When asked by Barbara Walters why he’s so overweight, Christie answered, “If I could figure that out, I’d fix it.” Althouse comments:
Then he says it doesn’t mean he’s not capable of serving as President. But, come on, when you’re President, all the world’s problems are yours, and you’d better be good at figuring out what’s wrong. These problems are much more complicated than why he’s fat! He not just a bit chubby. He’s very fat. Whatever the subtleties of why people get fat, a good percentage of what he’s carting around has got to be from just plain gorging himself. How can he sit there with a straight, sincere face and say “If I could figure out why, I’d fix it”? At least we have video showing us how he looks when he’s lying.
Christie may be big, and there’s no doubt he’s fat, but the jury’s out on whether or not he’s a liar, and my guess is that he’s not (at least, not on this point). “Whatever the subtleties of why people get fat,” a good percentage is not necessarily or invariably “from just plain gorging” themselves—unless you define “gorging” as anything over the amount they need to sustain a supposedly normal weight, which in the case of many (not all, but many) fat people can be a surprisingly low amount of food.
Yes indeed, in a very narrow (pun intended) sense, fat people do take in more than they burn. But why? And how much is that? I know quite a few fat people who eat no more and are not less active than the thin people I know. I’ve lived with thin roommates who cannot put on weight no matter how much they eat, which is already quite a bit. I’ve lived with heavy roommates who eat 1200 calories a day and can barely lose weight.
Of course, there are fat people who eat a lot more than average. They’re the people you see featured on TV programs where you can watch them having twenty hamburgers at a sitting. I have no idea whether Christie is one of them, but I tend to doubt it, especially with his schedule. Short of that type of true gorging situation, the “subtleties of why people get fat,” as Althouse puts it, are not only subtle but also poorly understood (although we’re learning more all the time), complex, and powerful factors for most people in their own personal fat-thin equation.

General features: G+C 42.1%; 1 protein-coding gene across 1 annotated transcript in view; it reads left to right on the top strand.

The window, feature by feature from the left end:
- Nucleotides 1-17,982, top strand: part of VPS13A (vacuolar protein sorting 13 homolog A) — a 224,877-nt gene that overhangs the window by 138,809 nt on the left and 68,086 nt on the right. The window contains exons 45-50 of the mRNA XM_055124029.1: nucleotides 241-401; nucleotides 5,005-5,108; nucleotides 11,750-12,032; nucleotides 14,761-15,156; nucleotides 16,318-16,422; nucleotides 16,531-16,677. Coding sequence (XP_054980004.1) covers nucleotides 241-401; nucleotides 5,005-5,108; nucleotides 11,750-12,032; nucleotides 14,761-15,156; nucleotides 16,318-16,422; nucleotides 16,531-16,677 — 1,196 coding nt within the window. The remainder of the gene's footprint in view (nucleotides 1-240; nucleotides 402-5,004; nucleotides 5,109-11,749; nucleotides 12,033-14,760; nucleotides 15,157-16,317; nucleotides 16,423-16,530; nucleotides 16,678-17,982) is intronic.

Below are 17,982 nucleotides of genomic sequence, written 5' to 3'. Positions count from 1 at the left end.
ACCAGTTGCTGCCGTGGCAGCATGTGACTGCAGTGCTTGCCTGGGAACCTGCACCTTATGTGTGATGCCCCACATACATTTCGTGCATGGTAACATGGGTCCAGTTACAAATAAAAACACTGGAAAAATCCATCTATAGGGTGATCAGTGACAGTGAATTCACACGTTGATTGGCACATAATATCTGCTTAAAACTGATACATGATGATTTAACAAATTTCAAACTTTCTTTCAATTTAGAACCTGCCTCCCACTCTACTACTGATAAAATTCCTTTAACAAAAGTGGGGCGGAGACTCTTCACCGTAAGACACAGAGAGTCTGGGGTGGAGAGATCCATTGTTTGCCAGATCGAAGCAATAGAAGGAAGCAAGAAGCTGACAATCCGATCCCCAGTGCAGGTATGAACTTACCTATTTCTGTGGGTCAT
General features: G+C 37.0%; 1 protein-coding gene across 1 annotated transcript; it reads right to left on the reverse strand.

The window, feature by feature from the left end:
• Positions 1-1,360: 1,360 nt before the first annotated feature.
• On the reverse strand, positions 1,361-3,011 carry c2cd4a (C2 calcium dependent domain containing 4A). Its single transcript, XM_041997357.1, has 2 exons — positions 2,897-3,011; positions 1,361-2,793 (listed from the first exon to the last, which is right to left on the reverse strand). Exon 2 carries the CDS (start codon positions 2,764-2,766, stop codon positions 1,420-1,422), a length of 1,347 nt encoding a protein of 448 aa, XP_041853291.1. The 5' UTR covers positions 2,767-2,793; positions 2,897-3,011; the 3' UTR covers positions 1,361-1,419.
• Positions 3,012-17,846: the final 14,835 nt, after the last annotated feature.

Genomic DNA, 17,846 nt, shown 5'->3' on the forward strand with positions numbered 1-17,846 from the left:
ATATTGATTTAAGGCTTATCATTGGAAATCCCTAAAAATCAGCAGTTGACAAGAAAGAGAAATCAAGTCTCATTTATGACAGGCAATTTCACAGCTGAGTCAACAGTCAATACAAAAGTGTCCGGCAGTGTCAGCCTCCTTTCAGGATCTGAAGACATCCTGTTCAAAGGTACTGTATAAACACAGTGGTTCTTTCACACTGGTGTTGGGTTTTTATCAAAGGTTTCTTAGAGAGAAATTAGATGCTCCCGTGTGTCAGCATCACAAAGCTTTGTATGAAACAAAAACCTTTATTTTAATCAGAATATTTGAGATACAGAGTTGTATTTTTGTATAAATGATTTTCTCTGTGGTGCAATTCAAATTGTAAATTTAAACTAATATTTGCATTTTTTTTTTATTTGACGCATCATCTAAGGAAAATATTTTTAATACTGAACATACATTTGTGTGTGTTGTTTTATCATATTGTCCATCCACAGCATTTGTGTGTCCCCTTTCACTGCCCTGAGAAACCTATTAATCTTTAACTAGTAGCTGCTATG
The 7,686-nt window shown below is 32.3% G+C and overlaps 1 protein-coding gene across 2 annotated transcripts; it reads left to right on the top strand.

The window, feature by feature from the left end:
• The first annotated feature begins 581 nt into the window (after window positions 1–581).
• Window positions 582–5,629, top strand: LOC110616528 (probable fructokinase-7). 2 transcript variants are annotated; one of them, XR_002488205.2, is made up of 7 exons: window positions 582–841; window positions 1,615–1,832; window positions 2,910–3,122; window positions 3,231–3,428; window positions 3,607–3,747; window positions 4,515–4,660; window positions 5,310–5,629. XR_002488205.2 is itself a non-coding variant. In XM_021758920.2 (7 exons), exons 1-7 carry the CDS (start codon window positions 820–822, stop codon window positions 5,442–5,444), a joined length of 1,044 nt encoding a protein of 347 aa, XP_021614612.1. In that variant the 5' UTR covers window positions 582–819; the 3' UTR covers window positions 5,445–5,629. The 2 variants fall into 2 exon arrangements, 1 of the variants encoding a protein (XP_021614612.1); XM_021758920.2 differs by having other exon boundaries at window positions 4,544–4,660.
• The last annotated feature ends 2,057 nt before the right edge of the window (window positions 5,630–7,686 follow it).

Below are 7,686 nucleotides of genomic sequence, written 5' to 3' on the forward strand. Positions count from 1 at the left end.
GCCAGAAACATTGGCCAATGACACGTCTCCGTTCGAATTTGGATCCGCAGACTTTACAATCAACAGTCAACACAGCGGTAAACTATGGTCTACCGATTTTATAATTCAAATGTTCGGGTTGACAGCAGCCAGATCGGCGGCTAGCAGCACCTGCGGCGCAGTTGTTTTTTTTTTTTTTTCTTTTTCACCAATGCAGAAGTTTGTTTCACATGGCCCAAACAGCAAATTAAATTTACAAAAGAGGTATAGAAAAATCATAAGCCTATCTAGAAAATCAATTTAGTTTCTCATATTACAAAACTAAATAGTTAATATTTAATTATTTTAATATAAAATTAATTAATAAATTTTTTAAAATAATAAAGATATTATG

I’ve already written about my own efforts in this direction. I’ll recap by saying I’m not fat. But, like so many women, I’d like to lose ten or fifteen pounds to look my best. But to lose that weight it takes cutting back to ridiculously low levels of food intake (and in case you’re going to suggest I go on a lo-carb or paleo or other diet of that type—I have, many times, and they don’t work for me, and I find them singularly unpleasant as well, and I’ve written about it before). I’ve also noticed that if I eat a lot I’m only about seven pounds or so heavier than if I eat very little. My range seems to be very narrow, because my body seems to defend a certain weight quite tenaciously. And that was even true when I was young. When I was a dancer, I had to keep my intake to around 1000 calories a day, day after day, despite intense exercise, to achieve anywhere near the requisite thinness.
Like many other medical conditions, obesity is the result of an interplay between genetic and environmental factors. Polymorphisms in various genes controlling appetite and metabolism predispose to obesity under certain dietary conditions. The percentage of obesity that can be attributed to genetics varies widely, depending on the population examined, from 6% to 85%. As of 2006, more than 41 sites on the human genome have been linked to the development of obesity when a favorable environment is present….Numerous studies of laboratory rodents provide strong evidence that genetics plays an important role in obesity.
And then there’s this:
As well as this:
When the body needs food, rising levels of the hormone ghrelin, produced in the upper stomach and pancreas, signal the brain and trigger a desire to eat. At the end of a meal, specialized endocrine cells in the wall of the small intestine release other hormones (like cholecystokinin, glucagon-like peptide-1, and oxyntomodulin) that signal satiation. In obese individuals these signaling networks malfunctioned, Laferrère [an endocrinologist specializing in obestiy] knew, leaving them perpetually hungry.
“Perpetually hungry.” Sounds like fun, doesn’t it?
And those are just a few random articles written for popular consumption. I could go on and on and on, and include the scientific literature as well. But I think the point is clear, which is that the “why” of obesity is not clear, for many if not most people suffering from it.